Hunting in Azure using Kusto Query Language to write query against Log Analytics workspace may not be enough for you. Given an example like this article, you would want to extract all attacker IP addressees and use VirusTotal to verify if those are bad known sources.
This article is not going to introduce Azure Sentinel notebooks. Instead it provides a simple guidance and key takeaways for beginners who would like to use and explore Azure Notebooks for hunting.
Azure Sentinel uses Log Analytics workspace to store security data and event. By default design Azure Sentinel connects to a single workspace only. It means you would need to stream data from different sources and services to that workspace. The main query language to be used is Kusto Query Language (KQL). KQL is a good tool. However not all the cases it can be used effectively. Another example when KQL is not good enough is when working with Linux audit log. PROCTITLE value inn Audit log is an encoded hexadecimal so you would have to convert to a human readable language. Unfortunately as of this article KQL doesn’t provide any function to help. The available function is tohex() that doesn’t help in this case.
In many cases you will need another tool to help proceed and formalize log. Moreover, for a sequential hunting steps, there should be a tool to help analyst to interactively execute a query whether it is a KQL query or a Python script) in a specified period of time (e.g. during suspicious event time). Azure Notebooks can be your companion.
To fully understand Azure Notebooks, below are some helpful materials:
Where to run your notebook?
You have two options to run your notebook. Azure Notebooks provides you a Free Compute to run. I’d NOT recommend you to run your notebook using Free Computer tier because it is very slow. You might run in a simple testing case. The only advantage I’d personally see from this option is the ability to connect to Azure to grant access to Azure Notebooks. With this you wouldn’t have to handle any authorization.
Another option is to use a hosted virtual machine to host and run your notebook. This virtual machine must have Jupiter Notebook server to be configured. Moreover it must allows inbound traffic at port 8000 so Azure Notesbook can connect and use your virtual machine.
Once you click Validate you may encounter connection issue when connecting to hosted Jupiter VM. To solve it, simply browser the URL (http://xxx.x.x.x:8000) in browser to spawn the machine then click Validate again.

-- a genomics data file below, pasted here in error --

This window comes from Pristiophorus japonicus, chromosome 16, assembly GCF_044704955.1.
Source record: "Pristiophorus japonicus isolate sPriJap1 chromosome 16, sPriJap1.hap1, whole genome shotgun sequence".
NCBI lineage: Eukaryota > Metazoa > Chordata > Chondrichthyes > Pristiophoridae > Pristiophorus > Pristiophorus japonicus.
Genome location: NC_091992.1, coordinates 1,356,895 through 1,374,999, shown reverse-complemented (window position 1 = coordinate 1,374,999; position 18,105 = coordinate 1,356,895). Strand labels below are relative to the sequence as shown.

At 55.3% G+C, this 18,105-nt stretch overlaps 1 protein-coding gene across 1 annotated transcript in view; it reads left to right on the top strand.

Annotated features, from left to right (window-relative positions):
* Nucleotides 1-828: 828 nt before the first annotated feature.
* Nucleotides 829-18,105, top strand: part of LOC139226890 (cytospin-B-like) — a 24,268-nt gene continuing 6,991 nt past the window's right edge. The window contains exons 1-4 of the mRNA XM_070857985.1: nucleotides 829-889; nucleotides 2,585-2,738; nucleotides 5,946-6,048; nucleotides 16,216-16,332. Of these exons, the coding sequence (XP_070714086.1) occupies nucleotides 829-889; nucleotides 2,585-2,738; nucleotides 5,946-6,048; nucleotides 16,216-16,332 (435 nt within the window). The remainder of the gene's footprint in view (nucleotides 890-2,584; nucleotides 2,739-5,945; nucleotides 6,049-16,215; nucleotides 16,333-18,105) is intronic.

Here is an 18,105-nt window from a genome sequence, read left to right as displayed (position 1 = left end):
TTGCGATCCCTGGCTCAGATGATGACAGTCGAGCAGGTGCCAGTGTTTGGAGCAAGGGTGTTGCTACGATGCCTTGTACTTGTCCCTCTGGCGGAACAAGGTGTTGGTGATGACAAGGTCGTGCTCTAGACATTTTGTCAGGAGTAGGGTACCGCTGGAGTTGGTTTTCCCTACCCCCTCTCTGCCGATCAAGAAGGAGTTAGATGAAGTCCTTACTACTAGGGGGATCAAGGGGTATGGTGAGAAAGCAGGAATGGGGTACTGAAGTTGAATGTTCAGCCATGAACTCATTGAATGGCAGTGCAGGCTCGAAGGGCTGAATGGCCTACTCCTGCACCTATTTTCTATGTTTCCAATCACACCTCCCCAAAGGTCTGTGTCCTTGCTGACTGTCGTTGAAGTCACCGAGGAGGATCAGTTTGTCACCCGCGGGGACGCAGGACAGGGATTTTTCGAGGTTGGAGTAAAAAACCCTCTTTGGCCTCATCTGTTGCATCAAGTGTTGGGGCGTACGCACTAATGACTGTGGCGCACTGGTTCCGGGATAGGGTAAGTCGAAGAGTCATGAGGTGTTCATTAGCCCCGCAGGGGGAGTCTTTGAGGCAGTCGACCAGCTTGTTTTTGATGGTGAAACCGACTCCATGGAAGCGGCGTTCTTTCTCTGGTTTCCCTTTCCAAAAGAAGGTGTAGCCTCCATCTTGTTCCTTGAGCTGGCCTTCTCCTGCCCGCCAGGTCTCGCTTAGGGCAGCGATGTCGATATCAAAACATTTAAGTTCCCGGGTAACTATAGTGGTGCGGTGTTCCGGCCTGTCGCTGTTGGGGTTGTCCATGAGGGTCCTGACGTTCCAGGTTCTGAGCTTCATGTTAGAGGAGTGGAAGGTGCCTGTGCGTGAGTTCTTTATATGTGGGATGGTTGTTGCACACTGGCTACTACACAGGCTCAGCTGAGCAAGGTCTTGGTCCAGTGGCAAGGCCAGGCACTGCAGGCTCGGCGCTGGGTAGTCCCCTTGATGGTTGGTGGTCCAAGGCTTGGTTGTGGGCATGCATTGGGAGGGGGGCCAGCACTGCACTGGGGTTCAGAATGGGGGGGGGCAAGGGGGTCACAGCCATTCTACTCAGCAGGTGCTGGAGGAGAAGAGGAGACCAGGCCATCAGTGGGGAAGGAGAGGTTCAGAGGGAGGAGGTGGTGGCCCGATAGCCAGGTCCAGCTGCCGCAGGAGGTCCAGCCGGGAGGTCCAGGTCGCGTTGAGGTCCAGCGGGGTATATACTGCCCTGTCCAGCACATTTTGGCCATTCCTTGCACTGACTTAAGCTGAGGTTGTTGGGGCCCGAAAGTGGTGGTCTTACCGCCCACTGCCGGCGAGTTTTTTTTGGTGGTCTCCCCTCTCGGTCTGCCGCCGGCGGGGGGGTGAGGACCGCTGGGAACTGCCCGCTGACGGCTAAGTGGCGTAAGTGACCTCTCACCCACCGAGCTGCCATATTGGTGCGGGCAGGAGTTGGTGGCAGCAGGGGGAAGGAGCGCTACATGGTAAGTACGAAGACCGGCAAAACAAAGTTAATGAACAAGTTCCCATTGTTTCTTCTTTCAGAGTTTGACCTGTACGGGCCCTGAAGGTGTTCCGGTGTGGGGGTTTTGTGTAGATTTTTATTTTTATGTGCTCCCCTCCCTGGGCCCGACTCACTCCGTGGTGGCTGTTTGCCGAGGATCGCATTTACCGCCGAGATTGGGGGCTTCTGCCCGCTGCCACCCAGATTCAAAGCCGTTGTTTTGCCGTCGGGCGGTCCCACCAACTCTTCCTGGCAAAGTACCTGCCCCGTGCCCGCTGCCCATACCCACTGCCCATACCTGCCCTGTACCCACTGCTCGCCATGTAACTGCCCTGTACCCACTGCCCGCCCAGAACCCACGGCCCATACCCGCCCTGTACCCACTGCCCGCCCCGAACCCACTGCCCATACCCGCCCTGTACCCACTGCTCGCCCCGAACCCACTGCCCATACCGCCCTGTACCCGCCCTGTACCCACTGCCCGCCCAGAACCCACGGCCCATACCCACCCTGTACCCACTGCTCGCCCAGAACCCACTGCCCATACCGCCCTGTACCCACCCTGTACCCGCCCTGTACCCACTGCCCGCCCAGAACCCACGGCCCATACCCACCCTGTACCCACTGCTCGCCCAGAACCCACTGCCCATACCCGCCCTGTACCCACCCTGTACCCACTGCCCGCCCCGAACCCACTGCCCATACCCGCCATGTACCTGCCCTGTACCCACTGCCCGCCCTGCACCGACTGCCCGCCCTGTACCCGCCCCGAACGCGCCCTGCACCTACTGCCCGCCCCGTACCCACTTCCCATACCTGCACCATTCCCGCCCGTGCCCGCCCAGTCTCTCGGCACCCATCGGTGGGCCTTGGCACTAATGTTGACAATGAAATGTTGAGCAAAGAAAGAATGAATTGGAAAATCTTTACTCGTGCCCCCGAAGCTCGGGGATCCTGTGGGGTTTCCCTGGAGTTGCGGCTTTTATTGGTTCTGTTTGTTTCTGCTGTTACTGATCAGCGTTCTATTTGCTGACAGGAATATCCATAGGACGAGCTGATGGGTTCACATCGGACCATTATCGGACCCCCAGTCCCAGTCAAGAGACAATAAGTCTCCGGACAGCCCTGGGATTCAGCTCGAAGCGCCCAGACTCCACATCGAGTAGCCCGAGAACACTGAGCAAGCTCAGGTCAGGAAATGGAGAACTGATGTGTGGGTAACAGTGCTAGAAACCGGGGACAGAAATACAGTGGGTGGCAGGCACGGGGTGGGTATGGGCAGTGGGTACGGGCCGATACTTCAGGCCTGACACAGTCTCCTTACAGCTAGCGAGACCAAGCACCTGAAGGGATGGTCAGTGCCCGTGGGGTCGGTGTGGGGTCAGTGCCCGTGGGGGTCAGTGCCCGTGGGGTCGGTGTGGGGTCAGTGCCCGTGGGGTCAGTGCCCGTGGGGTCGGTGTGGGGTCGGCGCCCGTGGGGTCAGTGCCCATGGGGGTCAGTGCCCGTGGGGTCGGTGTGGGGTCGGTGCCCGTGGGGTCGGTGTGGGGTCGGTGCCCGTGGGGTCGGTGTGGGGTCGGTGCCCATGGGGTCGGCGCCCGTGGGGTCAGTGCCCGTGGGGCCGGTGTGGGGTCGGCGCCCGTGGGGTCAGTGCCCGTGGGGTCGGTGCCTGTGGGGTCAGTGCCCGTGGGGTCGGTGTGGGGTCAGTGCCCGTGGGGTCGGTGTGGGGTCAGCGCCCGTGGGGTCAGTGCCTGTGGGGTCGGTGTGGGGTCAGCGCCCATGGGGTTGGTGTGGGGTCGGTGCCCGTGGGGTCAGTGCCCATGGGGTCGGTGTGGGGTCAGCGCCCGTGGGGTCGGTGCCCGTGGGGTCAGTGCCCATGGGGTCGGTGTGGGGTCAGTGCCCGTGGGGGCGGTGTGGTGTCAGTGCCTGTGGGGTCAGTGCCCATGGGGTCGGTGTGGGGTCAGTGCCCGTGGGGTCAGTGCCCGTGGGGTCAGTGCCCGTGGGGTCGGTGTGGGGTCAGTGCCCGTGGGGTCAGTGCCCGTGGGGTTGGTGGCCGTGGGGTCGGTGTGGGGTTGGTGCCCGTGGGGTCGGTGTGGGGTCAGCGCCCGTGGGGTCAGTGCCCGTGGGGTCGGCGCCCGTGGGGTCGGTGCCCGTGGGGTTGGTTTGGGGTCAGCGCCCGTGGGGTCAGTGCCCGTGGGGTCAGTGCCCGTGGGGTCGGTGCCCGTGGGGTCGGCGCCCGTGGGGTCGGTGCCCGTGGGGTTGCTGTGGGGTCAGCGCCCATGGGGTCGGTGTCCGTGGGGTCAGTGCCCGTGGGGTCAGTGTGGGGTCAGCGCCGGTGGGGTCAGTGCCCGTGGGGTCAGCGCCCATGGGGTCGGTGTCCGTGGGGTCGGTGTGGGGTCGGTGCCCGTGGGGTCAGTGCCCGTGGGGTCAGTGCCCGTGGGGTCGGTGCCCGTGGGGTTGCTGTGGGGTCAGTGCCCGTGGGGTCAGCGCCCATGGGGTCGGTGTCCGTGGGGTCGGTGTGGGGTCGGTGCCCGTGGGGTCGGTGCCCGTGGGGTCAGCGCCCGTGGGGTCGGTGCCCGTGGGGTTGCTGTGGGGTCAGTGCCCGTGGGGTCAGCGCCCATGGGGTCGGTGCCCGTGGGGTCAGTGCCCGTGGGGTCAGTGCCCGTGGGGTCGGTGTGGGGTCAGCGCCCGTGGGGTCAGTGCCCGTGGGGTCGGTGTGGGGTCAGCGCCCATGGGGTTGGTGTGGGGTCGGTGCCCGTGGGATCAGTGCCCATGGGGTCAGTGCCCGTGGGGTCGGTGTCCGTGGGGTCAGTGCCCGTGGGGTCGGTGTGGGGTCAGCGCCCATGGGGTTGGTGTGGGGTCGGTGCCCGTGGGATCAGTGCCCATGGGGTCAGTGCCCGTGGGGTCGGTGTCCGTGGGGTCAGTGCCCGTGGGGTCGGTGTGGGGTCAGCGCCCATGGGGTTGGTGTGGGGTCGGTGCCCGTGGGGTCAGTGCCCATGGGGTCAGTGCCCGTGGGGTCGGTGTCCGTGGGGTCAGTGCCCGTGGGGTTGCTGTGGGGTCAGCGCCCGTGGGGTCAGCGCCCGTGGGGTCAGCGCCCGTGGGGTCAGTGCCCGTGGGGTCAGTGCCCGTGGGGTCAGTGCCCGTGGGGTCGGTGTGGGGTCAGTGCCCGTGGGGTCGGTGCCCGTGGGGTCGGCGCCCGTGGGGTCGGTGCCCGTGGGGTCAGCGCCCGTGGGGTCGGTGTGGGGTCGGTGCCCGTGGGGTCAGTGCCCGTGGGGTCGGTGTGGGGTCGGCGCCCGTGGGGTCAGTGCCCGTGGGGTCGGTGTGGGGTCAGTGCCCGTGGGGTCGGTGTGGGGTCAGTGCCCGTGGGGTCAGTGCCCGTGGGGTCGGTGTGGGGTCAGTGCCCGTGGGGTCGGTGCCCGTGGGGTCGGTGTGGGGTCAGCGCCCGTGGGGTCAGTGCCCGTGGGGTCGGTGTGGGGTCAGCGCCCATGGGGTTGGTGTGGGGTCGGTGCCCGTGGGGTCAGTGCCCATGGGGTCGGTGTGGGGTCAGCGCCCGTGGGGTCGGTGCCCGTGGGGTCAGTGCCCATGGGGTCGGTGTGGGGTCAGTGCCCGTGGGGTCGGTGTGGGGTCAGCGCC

The very big concern in using a virtual machine to run your notebook is security. In a large environment where security and compliance is the very first place this approach may not be allowed. Currently Azure Notebooks support username and password only. That said, certificate-based is not supported at this moment. For network path you can build a tunneling to forward to port 8000, or place a load balancer in front of the Jupiter notebook so you could restrict access from that load balancer to your Jupiter VM.
For virtual machine SKU, I use Microsoft Data Science Ubuntu described here.
My recommendation is to use the Jupiter link for working with your notebook. Azure Sentinel Notebook looks like a presentation of the Jupiter one and you’d need to deal with high latency when sending command to it.
Authorization from Azure Notebook
Before working with your Azure environment you would need to gain access to Azure subscription. In Azure Notebooks, you can run things like az login to log into Azure.
You can also run any other Azure CLI in Notebooks because Azure CLI is actually written on top of Python. For example acquiring access token using:
This is simply to show you something. This doesn’t mean to recommend you to use Azure CLI for your work.
Start with msticpy and kqlmagic
You must use Python 3.6+ in order to use kqlmagic (>=0.1.9x)
!pip install Kqlmagic --no-cache-dir --upgrade %reload_ext Kqlmagic
There are a few ways to connect to your Log Analytics workspace before you can do the query. Below is an example to connect using service principal with password:
TENANT_ID='xxxxx-xxxxxx-xxxxxxxxx-xxxxxx' APP_ID='xxxxx-xxxxxx-xxxxxxxxx-xxxxx' CLIENT_SECRET='xxxxx-xxxxxx-xxxxxxxxx-xxxxx' WORKSPACE_ID='xxxxx-xxxxxx-xxxxxxxxx-xxxxx' %kql loganalytics://tenant=TENANT_ID;clientid=CLIENT_ID;clientsecret=APP_ID;workspace=WORKSPACE_ID;alias='azsecdb'
Make sure the APP_ID is the application ID of your service principal. It is NOT ObjectId.
While msticpy provides number of helpful utilities and functions for SecOps hunter kqlmagic provides a simplest way to interact with Log Analytics query using KQL. With kqlmagic you can dynamically pass value to a KQL query too.
Resources to get started
There wouldn’t be any better place to find helpful resources than the one below:
- Azure Notebooks environment setup
- Basic setup and test kqlmagic
- Use Jupyter notebooks to hunt for security threats
- Threat Hunting in the cloud with Azure Notebooks: supercharge your hunting skills using Jupyter and KQL
- Azure Sentinel Notebooks GitHub
- Visual Studio Code — the swiss army knife for threat hunting with Azure Sentinel